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"(Zoo TV) is a means for us to plunge 20,000 people in confusion." — Adam

The Greatest Show on Earth

Cecil Hollwey sees U2 in Seattle
Hot Press
A city built on hills, surrounded by snow-capped mountain ranges, lakes & the Pacific Ocean; blazing sunshine all day long, lying in a park with a cold "Bud" in one hand, just people watching: roller skaters, skateboarders, joggers, windsurfers, canoeists and sail-boats on the lake -- everyone's smiling, tapes blaring out from portable stereos or Walkmans, boogying along at a leisurely pace.

In the evenings the bars fill up, one place even has great draught Guinness! Paradise, but Seattle just needs that little injection of the fast life, to liven things up a bit, and last night it certainly got it!

U2 have hit the U.S. in a way nobody could have foreseen. After about 25 dates in one month the show has been polished to virtual perfection, reaching a high I haven't seen in a live performance for a long time. Every date has been a sell-out: venues have ranged in size from 2,000 to 12,000 seaters and everywhere the story has been the same -- crowd reactions comparable in emotion to Springsteen at Wembley.

But before you think this is yet another U2 fanatic who never said a bad work about the band, let me make my position clear. I've seen U2 fairly regularly since the Buttery days along with D.C. Nien; those smaller gigs were great but since then I haven't seen a U2 gig that could be described as classic: I've seen average shows, promising shows, but nothing spectacular. I posses only one U2 album, and a couple of singles. I follow them with interest and hope as I follow any Irish band -- but that's the size of it.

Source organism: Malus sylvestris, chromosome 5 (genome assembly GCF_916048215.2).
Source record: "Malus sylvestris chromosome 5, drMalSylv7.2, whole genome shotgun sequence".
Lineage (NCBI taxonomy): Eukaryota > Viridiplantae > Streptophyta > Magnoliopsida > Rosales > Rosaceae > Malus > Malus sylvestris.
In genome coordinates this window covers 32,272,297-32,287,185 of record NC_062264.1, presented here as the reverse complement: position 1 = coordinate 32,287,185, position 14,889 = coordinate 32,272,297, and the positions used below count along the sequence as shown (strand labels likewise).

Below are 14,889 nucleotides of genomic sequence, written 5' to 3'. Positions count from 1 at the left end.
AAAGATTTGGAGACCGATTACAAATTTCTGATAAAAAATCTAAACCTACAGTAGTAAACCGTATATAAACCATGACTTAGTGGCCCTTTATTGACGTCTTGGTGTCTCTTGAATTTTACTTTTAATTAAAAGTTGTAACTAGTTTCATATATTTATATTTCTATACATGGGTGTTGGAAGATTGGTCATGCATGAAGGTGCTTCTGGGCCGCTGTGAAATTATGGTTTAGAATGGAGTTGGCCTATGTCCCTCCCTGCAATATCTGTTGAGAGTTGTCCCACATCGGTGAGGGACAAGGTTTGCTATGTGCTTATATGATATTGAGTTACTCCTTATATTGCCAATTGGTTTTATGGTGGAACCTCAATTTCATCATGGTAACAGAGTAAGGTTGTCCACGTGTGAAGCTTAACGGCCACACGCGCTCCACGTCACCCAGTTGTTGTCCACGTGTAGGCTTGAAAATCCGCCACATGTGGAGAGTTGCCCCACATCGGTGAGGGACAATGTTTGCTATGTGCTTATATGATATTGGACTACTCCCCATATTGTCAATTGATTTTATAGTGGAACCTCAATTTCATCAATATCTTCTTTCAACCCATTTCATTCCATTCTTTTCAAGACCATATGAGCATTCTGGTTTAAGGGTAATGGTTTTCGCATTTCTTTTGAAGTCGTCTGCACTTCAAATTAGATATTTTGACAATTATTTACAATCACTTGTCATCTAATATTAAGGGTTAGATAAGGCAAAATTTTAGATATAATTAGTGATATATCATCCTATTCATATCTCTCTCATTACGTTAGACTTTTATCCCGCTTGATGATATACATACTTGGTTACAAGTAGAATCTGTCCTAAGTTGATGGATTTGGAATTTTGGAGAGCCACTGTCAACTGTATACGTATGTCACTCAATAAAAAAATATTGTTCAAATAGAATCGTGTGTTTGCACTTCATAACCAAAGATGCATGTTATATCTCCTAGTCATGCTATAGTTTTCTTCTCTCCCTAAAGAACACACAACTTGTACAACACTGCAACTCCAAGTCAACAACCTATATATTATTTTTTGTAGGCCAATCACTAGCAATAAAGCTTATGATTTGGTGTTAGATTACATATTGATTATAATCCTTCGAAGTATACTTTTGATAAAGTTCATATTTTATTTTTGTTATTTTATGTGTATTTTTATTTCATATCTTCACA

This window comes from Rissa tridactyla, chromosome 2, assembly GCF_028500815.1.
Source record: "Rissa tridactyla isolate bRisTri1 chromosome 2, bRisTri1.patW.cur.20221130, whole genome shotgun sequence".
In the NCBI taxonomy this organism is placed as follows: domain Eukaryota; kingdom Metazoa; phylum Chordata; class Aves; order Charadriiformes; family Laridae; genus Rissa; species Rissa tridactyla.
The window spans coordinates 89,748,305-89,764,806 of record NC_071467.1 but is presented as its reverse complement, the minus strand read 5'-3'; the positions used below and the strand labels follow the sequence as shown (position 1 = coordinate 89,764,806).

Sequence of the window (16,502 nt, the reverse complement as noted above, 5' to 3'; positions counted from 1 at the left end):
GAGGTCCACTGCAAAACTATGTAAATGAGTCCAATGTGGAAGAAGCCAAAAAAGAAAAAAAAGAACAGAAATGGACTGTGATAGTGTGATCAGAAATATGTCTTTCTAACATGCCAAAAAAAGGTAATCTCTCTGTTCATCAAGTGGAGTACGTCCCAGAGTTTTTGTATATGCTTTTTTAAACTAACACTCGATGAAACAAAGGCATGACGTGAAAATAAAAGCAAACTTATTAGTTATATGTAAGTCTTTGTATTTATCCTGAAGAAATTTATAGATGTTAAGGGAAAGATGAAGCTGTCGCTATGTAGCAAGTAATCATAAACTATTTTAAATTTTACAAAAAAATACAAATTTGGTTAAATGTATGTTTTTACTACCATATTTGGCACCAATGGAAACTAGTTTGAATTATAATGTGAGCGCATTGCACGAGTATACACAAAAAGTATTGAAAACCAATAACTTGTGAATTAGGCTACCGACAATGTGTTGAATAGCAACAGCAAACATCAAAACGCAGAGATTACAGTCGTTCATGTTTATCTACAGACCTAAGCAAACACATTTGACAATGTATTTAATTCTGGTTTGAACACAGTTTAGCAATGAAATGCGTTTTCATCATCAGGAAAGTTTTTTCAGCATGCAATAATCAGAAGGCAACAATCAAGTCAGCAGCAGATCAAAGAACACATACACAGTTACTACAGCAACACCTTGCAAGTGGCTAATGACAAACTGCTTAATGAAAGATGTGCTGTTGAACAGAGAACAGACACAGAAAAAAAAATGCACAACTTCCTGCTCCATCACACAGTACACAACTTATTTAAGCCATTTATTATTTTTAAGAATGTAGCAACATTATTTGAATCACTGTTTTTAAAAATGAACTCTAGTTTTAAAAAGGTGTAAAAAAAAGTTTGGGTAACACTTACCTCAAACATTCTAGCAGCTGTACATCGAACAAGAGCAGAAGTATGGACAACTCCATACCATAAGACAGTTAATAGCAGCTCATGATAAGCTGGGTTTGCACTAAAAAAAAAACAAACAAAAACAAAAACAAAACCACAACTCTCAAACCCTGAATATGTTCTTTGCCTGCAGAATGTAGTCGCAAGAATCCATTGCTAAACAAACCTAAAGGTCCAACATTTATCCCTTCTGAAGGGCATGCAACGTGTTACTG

Tonight's venue was similar in style to the Olympia theatre in Dublin, with seats and a capacity of just under 3,000; my first reaction was that it wouldn't work but after about three songs, seats were the last thing on anyone's mind -- the place just literally shook with excitement, inspired by Adam and Larry's thudding bass and drums. The Edge's harmonics responding to every signal from Bono -- the band were giving absolutely everything they had. At this stage, halfway through the tour, they should be exhausted, cutting corners and playing songs as a matter of form rather than feeling, but not a chance; every note, every beat had a sense of vibrancy and commitment. They pranced around the stage as if it was only their second night on the road.

About halfway through the set Bono used the familiar introduction "This song is not a rebel song" and the band lurched into "Sunday Bloody Sunday" -- the response at the end was thunderous. Then into "New Year's Day," probably their best-known song on this side of the Atlantic, and the reaction again was unbelievable.

Bono added a few deft touches to make a "show" of it first giving one of the by now familiar white flags into the audience; it was duly passed up to the people on the balcony, to the back of the hall, and back up to the stage again. At another point Bono stopped everything and mentioned that someone had been ringing him in his hotel all afternoon, claiming to be from Seattle's greatest band -- was this guy in the audience? It turned out he was and Bono invited him onto the stage; he was the drummer so some extra drums were brought on stage, and one extremely happy Seattleite played percussion for a couple of songs. Later Bono disappeared from the stage and suddenly reappeared in the centre of the crowd, microphone in hand, and continued singing there; he was lifted up by the crowd and lying on his back carefully passed back up to the stage. At the end of the show during an encore, he asked a girl up for the audience and they performed Bono's version of a "jig." He then sat her at the front of the stage, borrowed her friend's camera and proceeded to take a few shots of her.

Each one of these acts turned the audience to virtual hysteria: Americans love participation and they love a performer.

Closing the show with "I Will Follow" and "Gloria," U2 left an audience which was now riding in overdrive the first encore was one I hadn't heard before, a quiet ballad, with the Edge playing a semi-acoustic. They bounced back with "Two Hearts Beat as One," leaving an audience still screaming for more -- and finished with another slower number, the Edge playing bass and Adam on guitar. The band left the stage one by one Larry filing off last with the sound of his snare drum still pounding through the P.A. and the crowd still roaring. A tape of Clannad's "Theme From Harry's Game," followed by Stockton's Wing, meant the end of the show and dripping, exuberant crowd quietly weaved their way back onto the streets.

Seattle will not forget them for a long, long time!

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